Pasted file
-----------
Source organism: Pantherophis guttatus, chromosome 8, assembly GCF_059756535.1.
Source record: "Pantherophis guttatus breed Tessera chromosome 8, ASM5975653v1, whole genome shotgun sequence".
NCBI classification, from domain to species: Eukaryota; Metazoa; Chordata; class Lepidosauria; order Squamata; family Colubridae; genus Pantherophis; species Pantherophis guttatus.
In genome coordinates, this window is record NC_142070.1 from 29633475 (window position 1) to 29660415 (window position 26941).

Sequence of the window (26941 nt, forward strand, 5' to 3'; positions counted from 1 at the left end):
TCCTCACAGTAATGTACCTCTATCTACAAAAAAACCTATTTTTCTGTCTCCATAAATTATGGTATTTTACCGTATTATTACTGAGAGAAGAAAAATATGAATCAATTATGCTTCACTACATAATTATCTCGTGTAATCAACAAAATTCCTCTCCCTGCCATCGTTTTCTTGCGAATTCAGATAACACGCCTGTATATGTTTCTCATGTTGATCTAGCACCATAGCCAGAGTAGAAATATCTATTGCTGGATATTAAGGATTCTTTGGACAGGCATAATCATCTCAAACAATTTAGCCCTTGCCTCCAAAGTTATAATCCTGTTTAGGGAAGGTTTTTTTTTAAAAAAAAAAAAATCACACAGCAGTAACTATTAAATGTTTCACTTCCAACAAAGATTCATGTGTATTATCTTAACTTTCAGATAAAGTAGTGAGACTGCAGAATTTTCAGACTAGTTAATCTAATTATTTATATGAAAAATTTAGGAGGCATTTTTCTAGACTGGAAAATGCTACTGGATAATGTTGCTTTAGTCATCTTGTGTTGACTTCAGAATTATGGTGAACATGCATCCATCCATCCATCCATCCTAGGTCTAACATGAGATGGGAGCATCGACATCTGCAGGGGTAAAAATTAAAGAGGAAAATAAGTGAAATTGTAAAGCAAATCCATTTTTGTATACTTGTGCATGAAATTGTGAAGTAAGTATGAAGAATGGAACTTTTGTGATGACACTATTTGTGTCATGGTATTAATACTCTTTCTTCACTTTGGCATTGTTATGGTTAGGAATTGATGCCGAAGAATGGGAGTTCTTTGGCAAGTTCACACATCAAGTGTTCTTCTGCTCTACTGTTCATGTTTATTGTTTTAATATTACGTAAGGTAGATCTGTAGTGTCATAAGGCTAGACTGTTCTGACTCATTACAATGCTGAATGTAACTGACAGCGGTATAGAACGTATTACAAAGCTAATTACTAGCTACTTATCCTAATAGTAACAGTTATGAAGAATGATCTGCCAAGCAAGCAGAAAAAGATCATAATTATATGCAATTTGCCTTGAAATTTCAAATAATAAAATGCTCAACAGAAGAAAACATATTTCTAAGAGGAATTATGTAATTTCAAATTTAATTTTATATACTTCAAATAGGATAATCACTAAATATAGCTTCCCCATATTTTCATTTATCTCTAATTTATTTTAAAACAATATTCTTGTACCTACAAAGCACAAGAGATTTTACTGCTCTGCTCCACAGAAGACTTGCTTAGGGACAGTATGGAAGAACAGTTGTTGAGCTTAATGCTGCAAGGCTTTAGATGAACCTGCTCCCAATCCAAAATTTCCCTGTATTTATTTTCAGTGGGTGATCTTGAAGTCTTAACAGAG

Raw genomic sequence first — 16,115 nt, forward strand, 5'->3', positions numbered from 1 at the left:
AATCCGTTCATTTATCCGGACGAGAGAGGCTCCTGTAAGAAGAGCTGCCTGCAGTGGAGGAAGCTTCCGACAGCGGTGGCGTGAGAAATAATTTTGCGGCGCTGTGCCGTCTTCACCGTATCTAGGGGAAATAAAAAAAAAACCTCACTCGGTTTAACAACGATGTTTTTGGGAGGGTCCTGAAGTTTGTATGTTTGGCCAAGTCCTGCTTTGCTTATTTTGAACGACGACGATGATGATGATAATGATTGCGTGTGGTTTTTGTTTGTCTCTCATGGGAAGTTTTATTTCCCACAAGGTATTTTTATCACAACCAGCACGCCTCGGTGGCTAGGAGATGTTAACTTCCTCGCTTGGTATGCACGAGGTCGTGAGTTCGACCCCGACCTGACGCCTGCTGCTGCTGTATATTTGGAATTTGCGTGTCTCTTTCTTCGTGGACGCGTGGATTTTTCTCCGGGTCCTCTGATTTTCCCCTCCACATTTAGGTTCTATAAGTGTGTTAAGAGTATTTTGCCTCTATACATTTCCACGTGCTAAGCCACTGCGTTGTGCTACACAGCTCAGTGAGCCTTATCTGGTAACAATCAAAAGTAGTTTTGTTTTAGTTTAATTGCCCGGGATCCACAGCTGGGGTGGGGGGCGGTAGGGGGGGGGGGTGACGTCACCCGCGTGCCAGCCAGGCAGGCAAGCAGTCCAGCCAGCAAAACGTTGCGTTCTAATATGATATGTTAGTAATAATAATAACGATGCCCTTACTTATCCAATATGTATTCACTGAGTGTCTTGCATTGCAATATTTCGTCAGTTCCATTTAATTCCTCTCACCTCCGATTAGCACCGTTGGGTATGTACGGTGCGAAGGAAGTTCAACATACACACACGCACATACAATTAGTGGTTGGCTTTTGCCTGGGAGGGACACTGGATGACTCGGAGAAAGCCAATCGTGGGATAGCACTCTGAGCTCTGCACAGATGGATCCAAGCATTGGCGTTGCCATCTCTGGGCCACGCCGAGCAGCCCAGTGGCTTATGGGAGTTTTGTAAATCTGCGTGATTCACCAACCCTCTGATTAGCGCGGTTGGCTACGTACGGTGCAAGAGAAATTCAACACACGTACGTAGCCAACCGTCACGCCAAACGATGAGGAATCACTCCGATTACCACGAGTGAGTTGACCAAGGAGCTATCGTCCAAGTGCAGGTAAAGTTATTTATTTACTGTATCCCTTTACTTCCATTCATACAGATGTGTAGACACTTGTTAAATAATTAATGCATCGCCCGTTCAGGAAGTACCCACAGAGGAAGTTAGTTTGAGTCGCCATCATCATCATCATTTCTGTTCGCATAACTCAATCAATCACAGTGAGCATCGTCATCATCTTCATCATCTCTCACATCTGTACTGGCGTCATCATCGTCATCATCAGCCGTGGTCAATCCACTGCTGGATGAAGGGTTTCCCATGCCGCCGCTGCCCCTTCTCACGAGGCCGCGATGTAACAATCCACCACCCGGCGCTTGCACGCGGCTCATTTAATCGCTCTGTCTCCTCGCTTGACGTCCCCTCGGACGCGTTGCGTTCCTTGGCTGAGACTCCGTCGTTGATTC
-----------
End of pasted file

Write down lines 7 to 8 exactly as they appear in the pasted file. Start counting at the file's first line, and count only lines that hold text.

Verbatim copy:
Raw genomic sequence first — 16,115 nt, forward strand, 5'->3', positions numbered from 1 at the left:
AATCCGTTCATTTATCCGGACGAGAGAGGCTCCTGTAAGAAGAGCTGCCTGCAGTGGAGGAAGCTTCCGACAGCGGTGGCGTGAGAAATAATTTTGCGGCGCTGTGCCGTCTTCACCGTATCTAGGGGAAATAAAAAAAAAACCTCACTCGGTTTAACAACGATGTTTTTGGGAGGGTCCTGAAGTTTGTATGTTTGGCCAAGTCCTGCTTTGCTTATTTTGAACGACGACGATGATGATGATAATGATTGCGTGTGGTTTTTGTTTGTCTCTCATGGGAAGTTTTATTTCCCACAAGGTATTTTTATCACAACCAGCACGCCTCGGTGGCTAGGAGATGTTAACTTCCTCGCTTGGTATGCACGAGGTCGTGAGTTCGACCCCGACCTGACGCCTGCTGCTGCTGTATATTTGGAATTTGCGTGTCTCTTTCTTCGTGGACGCGTGGATTTTTCTCCGGGTCCTCTGATTTTCCCCTCCACATTTAGGTTCTATAAGTGTGTTAAGAGTATTTTGCCTCTATACATTTCCACGTGCTAAGCCACTGCGTTGTGCTACACAGCTCAGTGAGCCTTATCTGGTAACAATCAAAAGTAGTTTTGTTTTAGTTTAATTGCCCGGGATCCACAGCTGGGGTGGGGGGCGGTAGGGGGGGGGGGTGACGTCACCCGCGTGCCAGCCAGGCAGGCAAGCAGTCCAGCCAGCAAAACGTTGCGTTCTAATATGATATGTTAGTAATAATAATAACGATGCCCTTACTTATCCAATATGTATTCACTGAGTGTCTTGCATTGCAATATTTCGTCAGTTCCATTTAATTCCTCTCACCTCCGATTAGCACCGTTGGGTATGTACGGTGCGAAGGAAGTTCAACATACACACACGCACATACAATTAGTGGTTGGCTTTTGCCTGGGAGGGACACTGGATGACTCGGAGAAAGCCAATCGTGGGATAGCACTCTGAGCTCTGCACAGATGGATCCAAGCATTGGCGTTGCCATCTCTGGGCCACGCCGAGCAGCCCAGTGGCTTATGGGAGTTTTGTAAATCTGCGTGATTCACCAACCCTCTGATTAGCGCGGTTGGCTACGTACGGTGCAAGAGAAATTCAACACACGTACGTAGCCAACCGTCACGCCAAACGATGAGGAATCACTCCGATTACCACGAGTGAGTTGACCAAGGAGCTATCGTCCAAGTGCAGGTAAAGTTATTTATTTACTGTATCCCTTTACTTCCATTCATACAGATGTGTAGACACTTGTTAAATAATTAATGCATCGCCCGTTCAGGAAGTACCCACAGAGGAAGTTAGTTTGAGTCGCCATCATCATCATCATTTCTGTTCGCATAACTCAATCAATCACAGTGAGCATCGTCATCATCTTCATCATCTCTCACATCTGTACTGGCGTCATCATCGTCATCATCAGCCGTGGTCAATCCACTGCTGGATGAAGGGTTTCCCATGCCGCCGCTGCCCCTTCTCACGAGGCCGCGATGTAACAATCCACCACCCGGCGCTTGCACGCGGCTCATTTAATCGCTCTGTCTCCTCGCTTGACGTCCCCTCGGACGCGTTGCGTTCCTTGGCTGAGACTCCGTCGTTGATTC